Stock Exchanges in IndiaThere are two major stock exchanges in India:
History of Stock Exchanges in IndiaIndia’s and Asia’s oldest exchange started around 140 years ago under a banyan tree.Five stock brokers started buying and selling shares under a banyan tree in front of the Mumbai Town Hall. Two decades later, in 1854 as the number of brokers increased a small group was formed at Dalal Street named ‘The Native Share & Stock Brokers Association. Today, it is known as the Bombay Stock Exchange (BSE).BSE has a cooler younger brother named The National Stock Exchange. It was founded in 1992 after the Indian financial markets suffered a setback due to the Harshad Mehta scam that hit the Bombay Stock Exchange. The government of India decided to establish NSE. It was based on recommendations made by the High Powered Study Group.The aim of establishing NSE was to provide equal access to investors from all across the nation which made participating in the stock markets easier.
The Stock Market IndexesEach stock exchange in India has its own index. The indexes give us a clear understanding of how the stock markets are performing.There are two main market indexes in India.
- The S&P BSE Sensex represents the 30 largest Indian companies listed on the Bombay stock exchange.
- CNX Nifty 50 represents the 50 largest Indian companies listed on the National Stock exchange.
The Practical use of the IndexLet us now see how the indexes are used by investors and traders.
1. Informational PurposesThe stock market indexes reflect the general market trend.If the index is positive, it means investors and traders are optimistic about the future. It is shown with a green arrow facing upwards.If the index is negative, it means investors and traders are pessimistic about the future. It is shown with a red arrow facing downwards.For example, the Nifty value on the 1st of January 2021 was 14,049 and the value as of 16th February 2021 was 15,431. This represents a positive shift of 1,382 points.This indicates that between 1st January 2021 to 16th February 2021, investors and traders were optimistic about the economic future.
2. BenchmarkingThe indexes act as a benchmark for the returns you generate.Let us assume that in the last year, you had invested Rs 1,00,000 in a mutual fund with Nifty as a benchmark index and generated a return of Rs 30,000.On the other hand, Nifty moved from 12,119 to 15,431 points in the last year generating a return of 33%How do you think your fund has performed?Your fund has underperformed the market by 3%.Without the indexes, you cannot really figure out how your fund has performed as per the markets. The objective is always to outperform the index and generate higher returns.
3. TradingTrading by forecasting the index is probably one of the most popular uses of the index. Majority of the trader’s trade with the view of making profits as the market fluctuates.Traders predict how the markets would react to the economy or general state of affairs.For example, imagine the latest situation. At 11:00 AM, Finance Minister Nirmala Sitharaman was expected to deliver the budget speech.An hour before the announcement the Nifty index is at 13,758 points. If the expected budget is favourable to the nation's economy, naturally the index would move up.So to trade, you may want to buy the index at 13,758 and as the market moves up to 14,300 points you can book profits.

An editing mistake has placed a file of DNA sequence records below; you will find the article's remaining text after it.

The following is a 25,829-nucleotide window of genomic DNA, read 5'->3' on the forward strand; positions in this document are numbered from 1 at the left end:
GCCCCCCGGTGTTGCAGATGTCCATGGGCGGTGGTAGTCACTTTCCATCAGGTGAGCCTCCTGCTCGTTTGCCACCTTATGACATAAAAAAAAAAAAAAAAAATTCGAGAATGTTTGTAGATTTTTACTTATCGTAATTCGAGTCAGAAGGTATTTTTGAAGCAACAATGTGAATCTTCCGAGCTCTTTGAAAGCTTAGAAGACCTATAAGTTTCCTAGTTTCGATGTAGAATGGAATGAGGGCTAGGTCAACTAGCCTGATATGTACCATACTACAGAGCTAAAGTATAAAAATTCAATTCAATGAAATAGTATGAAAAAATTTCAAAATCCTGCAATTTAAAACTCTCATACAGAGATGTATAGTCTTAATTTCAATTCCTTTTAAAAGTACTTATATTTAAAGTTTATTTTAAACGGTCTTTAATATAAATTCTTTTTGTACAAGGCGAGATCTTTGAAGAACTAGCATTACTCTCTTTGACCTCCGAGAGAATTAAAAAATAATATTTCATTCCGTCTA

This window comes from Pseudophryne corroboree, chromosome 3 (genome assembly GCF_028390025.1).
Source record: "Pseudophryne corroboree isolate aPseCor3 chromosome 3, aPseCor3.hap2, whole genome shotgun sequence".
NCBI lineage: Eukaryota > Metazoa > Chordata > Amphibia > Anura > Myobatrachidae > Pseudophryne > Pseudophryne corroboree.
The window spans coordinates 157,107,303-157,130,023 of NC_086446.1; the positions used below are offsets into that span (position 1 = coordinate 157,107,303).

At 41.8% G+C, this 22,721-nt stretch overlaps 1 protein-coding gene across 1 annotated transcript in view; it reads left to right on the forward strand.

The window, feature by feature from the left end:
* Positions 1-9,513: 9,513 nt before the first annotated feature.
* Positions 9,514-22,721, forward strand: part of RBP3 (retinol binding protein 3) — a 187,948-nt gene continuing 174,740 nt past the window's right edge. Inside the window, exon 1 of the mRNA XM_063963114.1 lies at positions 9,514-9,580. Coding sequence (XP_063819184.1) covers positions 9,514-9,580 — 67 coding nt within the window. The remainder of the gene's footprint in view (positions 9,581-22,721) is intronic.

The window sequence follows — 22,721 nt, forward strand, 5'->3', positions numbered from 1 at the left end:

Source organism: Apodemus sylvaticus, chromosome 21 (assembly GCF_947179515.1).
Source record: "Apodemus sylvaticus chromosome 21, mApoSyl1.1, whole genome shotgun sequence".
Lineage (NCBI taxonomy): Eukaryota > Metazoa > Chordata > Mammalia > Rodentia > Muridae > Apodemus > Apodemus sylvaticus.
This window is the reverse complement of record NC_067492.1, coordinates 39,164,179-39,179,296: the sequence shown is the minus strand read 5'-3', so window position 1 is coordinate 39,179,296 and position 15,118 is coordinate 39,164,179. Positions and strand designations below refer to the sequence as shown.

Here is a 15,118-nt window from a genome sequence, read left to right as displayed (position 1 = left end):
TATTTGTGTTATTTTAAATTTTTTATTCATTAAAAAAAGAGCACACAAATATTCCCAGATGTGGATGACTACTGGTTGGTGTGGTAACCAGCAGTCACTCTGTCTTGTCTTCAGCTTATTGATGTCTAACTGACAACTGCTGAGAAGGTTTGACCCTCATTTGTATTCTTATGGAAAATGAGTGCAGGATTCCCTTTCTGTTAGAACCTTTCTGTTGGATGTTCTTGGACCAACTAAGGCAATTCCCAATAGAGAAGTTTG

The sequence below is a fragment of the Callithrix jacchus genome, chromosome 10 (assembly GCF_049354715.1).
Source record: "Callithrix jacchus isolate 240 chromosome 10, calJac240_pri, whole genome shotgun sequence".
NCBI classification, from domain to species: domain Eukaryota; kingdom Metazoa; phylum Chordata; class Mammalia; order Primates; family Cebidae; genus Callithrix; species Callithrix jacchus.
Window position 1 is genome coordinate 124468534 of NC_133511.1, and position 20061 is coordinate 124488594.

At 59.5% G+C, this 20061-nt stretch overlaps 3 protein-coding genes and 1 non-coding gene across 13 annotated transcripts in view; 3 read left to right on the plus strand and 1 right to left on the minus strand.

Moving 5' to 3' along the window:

Index construction methodologyNow as we know that Nifty consist of 50 stocks and Sensex consists of 30 stocks from different sectors. The Index tracks the behaviour of a portfolio of the largest blue-chip companies and most liquid Indian securities.For a stock to include in the index, it should qualify certain criteria. If it fails to maintain the criteria, the stock gets replaced by another stock.Also, each stock in the index has a certain weightage. Weightage refers to how much importance a certain stock has in the index gets compared to the others.To know more about the Free Float methodology of Nifty - Click here
How does the index assign the weightage to the stock?In the Indian stock exchange, a free-float market capitalization method is followed. The larger the market capitalization of a company, the higher is the weightage it gets in the index.Free float market capitalization = Total number of shares outstanding in the market * the stock price.Outstanding shares are the total number of shares issued by a company to its investors.Let us understand Free float market capitalization with an example.Let’s say Orange Ltd has 100 shares outstanding in the market, and the stock price is at 50 then the free-float market cap of Orange Ltd is 100*50 = Rs. 5,000.
Here is a list of 30 stocks of BSE Sensex:
|SR NO.||COMPANY||INDUSTRY||MARKET PRICE(Rs)||FREE FLOATADJ. FACTOR|
|15||KOTAK MAHINDRA BANK||BANKING||1,937.30||0.7|
Sector specific IndicesApart from Nifty and Sensex, we have sector specific indices which represent the movements of each sector. For example, the Bank Nifty on NSE represents the sentiment of companies specific to the banking industry.
Here is a list of Sector Specific indices:
|Nifty PSU Bank||2,465|
|Nifty Fin Service||16,747|
|Nifty Pvt Bank||19,066|
|Nifty Finserv 25/50||16,369|